Tales from the courtroom, the newsroom and a hurricane11/7/2012
Gerry Spence put on a show last week in Judge Robert Pratt’s federal courtroom. The flamboyant lawyer is representing Terry Harrington and Curtis McGhee, who spent 26 years in prison for murder before the Iowa Supreme Court determined their trial was unfair. They were released in 2003 and never tried again. Now they’re suing the City of Council Bluffs and two police officers there. On Wednesday, the 83-year-old Spence began interviewing potential jurors.
“Thank you very much ladies and gentlemen. I wish you’d all just smile because we’re all very serious here. Your Honor is correct about that, but we start out in these things uptight, and nobody’s more uptight about this case than I. I’ve been at this 30 years — 60 years. 60 years. 60 years, and every time I start a jury trial, I’m afraid, and I get over it. But — all of us will, and we’ll work so much better together if we kind of get gone with the spooks that are inside of us, or at least inside of me. You’d think after all those years, that wouldn’t be the case, but it is.
“And I think we have to begin with the proposition that we are all human beings, all of us are humans. We’re almost all alike. There are differences, but we have a basic similarity. And I want to start off with myself by saying that I have certain biases and certain prejudices, and I don’t think there’s anybody alive that doesn’t have some bias or some prejudice.
“For example, I have a bias in favor of the police. My belief is that most cops are good cops, and I grew up believing that if I needed to find — if I got lost — I grew up in a little town called Sheridan, Wyoming, and, Momma used to say, ‘If you get lost, Honey, find a policeman and he’ll get you home.’ And I’ve spent 84 years believing that all policemen — strike ‘all’ — that almost all policeman are good, hard-working, decent, honest people. How many of you agree with that?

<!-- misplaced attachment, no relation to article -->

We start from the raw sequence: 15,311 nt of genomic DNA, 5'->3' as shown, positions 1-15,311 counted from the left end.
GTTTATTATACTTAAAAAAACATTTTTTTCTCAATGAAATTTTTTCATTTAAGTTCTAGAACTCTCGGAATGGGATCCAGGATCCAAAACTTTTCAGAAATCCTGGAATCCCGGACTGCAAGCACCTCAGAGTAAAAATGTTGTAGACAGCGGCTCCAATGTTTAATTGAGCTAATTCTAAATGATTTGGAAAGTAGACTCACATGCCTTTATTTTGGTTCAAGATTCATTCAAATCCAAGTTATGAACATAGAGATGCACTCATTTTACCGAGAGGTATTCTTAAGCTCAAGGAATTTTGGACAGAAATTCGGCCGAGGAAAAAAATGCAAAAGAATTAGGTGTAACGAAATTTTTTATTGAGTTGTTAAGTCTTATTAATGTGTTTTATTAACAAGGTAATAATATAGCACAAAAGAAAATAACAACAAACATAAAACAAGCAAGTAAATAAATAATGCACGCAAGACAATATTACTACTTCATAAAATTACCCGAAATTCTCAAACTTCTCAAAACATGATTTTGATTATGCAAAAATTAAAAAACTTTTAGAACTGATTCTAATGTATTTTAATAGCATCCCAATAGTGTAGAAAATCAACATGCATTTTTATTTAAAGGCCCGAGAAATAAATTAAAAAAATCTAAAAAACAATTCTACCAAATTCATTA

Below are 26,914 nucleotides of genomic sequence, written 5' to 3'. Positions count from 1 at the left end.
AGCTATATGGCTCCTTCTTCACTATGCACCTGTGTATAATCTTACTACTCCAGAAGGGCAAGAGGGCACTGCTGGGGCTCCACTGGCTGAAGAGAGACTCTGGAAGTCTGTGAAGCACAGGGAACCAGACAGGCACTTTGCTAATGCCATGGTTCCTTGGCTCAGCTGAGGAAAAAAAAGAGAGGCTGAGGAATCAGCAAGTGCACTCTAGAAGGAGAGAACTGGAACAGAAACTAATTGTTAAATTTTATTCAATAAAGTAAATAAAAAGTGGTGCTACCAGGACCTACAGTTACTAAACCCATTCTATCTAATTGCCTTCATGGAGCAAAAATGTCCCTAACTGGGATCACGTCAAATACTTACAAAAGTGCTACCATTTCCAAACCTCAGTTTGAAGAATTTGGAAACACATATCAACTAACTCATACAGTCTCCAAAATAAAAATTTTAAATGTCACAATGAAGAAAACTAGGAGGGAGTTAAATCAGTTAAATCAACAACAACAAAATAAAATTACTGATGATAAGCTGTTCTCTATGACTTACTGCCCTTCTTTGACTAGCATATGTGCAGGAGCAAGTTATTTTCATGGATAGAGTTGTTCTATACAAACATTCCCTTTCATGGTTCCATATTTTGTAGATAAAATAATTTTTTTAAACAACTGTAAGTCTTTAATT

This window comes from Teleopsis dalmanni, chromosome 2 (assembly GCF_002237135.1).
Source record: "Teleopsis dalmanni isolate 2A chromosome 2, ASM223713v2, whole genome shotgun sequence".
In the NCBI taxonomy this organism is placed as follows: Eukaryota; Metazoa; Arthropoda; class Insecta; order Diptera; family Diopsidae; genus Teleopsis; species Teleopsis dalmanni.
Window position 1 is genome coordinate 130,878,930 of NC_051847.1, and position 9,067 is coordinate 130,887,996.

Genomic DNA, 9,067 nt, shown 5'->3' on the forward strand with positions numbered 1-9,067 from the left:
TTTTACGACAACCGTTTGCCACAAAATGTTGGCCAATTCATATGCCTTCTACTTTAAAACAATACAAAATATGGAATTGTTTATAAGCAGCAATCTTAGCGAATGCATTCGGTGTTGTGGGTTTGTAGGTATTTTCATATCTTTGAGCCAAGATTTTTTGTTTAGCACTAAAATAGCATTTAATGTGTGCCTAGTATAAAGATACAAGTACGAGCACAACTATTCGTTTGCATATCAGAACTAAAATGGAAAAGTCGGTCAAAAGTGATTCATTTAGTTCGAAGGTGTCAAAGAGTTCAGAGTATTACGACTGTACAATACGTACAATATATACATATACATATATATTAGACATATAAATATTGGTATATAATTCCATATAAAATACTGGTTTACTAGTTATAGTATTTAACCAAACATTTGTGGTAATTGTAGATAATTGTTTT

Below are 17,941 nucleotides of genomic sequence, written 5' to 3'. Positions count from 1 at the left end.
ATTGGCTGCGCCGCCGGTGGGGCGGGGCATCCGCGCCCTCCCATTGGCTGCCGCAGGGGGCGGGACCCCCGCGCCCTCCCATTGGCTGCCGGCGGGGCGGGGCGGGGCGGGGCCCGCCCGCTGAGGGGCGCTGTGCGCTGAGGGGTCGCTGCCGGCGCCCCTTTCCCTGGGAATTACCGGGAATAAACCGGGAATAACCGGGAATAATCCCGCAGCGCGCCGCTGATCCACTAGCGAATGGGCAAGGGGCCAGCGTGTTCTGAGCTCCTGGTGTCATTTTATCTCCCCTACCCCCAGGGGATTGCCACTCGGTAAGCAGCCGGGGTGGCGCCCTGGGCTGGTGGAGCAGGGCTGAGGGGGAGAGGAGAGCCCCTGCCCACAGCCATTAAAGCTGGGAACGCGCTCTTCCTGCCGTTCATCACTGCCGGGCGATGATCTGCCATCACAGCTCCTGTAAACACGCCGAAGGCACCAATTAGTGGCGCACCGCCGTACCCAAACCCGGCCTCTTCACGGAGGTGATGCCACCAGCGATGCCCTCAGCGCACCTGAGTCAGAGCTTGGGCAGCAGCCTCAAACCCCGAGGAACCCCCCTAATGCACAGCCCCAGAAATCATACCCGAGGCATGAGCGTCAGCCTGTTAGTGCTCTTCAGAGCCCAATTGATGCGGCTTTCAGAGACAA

“Well, do you agree with that, too? So that’s my bias, and I’ve been a law and order man all my life. And so my question to you is, if we are biased in favor of the police to begin with, you believe, as I do, that most officers are decent and real, OK, this is a suit against two police officers. Can you make room for the possibility that there are, in our system, two police officers before you who don’t fit that mold? How many of you could make room for that possibility?”
“Now, I’ve got another problem, and that is I told you I was born in a little town in Sheridan, Wyoming. I never saw a black man, or a black woman. I didn’t know what black people looked like, and I went to the University of Wyoming where I never saw any black people. I’ve practiced for 60 years in the town of Jackson Hole, and other towns in Wyoming, where we have hardly any black people, and yet I find that I have something that I’m ashamed of. And that is there is something about me that I don’t like, and I don’t want to admit to. But I have a sense of prejudice, a little bit, against black people, and I don’t know why, and I wish I didn’t have it, and it makes me ashamed to admit it to you. I wonder if anybody else has that feeling. I’m all alone? Yes? Let me just say thank you.”
And he was off and running in the civil trial in which the one-time prisoners are seeking lots of money to help compensate them for the 26 years they wrongly spent in jail. Soon the jurors too were talking about their own views of police and blacks and money. One thing he didn’t say: The two men already have received $12 million from the county.
“It was masterful,” says a guy who sat through it all. …
The Iowa courtroom was the place to be last week. New York was the place not to be. An Iowan who now lives in Brooklyn, N.Y., was trying to get back to his apartment after he and his wife had an appointment in Manhattan. His tale is not a tale of tragedy, and there are too many of those surrounding Hurricane Sandy, and not a tale of ingenuity, for there are lots of those, too. It’s just kind of interesting. His first strategy was to find a cab; that was laughable. His second was to find a shuttle bus.
“But the line to get on the shuttle buses — my God, the line — stretches around an entire city block. My conservative estimate is that there are maybe 10,000 people in line waiting to get on one of those buses. The wait time surely must have been hours. This again is just not an option, so now we move on to plan C.”